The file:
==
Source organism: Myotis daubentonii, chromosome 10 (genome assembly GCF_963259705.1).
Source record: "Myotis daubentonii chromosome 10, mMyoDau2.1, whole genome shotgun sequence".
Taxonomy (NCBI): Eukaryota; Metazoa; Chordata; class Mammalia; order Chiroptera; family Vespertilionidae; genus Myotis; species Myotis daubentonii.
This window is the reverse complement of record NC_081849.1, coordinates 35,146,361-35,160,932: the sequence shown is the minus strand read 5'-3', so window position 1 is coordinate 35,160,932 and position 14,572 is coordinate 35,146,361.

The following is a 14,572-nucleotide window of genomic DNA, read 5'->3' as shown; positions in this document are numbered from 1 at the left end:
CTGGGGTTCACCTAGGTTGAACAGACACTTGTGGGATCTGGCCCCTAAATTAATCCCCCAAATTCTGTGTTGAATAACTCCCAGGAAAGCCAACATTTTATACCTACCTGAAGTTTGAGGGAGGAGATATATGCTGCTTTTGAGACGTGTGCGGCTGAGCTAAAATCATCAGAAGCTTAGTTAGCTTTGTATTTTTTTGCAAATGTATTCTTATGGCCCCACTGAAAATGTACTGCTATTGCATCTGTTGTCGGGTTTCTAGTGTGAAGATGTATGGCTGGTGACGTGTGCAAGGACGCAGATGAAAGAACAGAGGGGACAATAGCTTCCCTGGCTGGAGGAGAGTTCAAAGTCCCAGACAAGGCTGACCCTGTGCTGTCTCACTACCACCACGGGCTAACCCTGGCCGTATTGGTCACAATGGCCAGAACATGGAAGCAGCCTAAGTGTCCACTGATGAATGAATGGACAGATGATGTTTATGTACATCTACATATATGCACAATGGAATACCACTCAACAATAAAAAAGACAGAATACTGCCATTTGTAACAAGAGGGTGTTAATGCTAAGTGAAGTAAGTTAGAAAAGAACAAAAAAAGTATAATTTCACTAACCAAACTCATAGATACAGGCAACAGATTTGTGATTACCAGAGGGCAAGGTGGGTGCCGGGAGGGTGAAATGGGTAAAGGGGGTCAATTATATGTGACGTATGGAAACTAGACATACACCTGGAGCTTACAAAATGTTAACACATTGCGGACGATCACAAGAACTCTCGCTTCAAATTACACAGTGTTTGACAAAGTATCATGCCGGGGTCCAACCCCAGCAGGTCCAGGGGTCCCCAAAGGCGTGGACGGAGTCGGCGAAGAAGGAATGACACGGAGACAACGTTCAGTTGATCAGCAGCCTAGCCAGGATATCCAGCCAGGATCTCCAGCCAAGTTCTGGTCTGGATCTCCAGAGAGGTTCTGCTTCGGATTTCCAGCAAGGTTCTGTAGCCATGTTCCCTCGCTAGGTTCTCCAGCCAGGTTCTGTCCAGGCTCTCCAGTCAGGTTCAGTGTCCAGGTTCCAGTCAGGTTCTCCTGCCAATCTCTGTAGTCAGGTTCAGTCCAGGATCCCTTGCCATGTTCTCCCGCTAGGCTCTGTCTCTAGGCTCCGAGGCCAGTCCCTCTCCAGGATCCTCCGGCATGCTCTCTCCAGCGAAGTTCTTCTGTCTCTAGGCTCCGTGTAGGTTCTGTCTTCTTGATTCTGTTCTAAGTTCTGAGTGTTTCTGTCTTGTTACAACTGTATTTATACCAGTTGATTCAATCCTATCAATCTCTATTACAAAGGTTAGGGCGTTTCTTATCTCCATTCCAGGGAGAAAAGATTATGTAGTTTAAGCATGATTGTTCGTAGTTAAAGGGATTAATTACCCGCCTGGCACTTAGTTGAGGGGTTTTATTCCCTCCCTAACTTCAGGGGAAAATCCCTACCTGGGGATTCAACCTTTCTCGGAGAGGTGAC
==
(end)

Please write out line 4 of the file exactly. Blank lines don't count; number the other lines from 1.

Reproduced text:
This window is the reverse complement of record NC_081849.1, coordinates 35,146,361-35,160,932: the sequence shown is the minus strand read 5'-3', so window position 1 is coordinate 35,160,932 and position 14,572 is coordinate 35,146,361.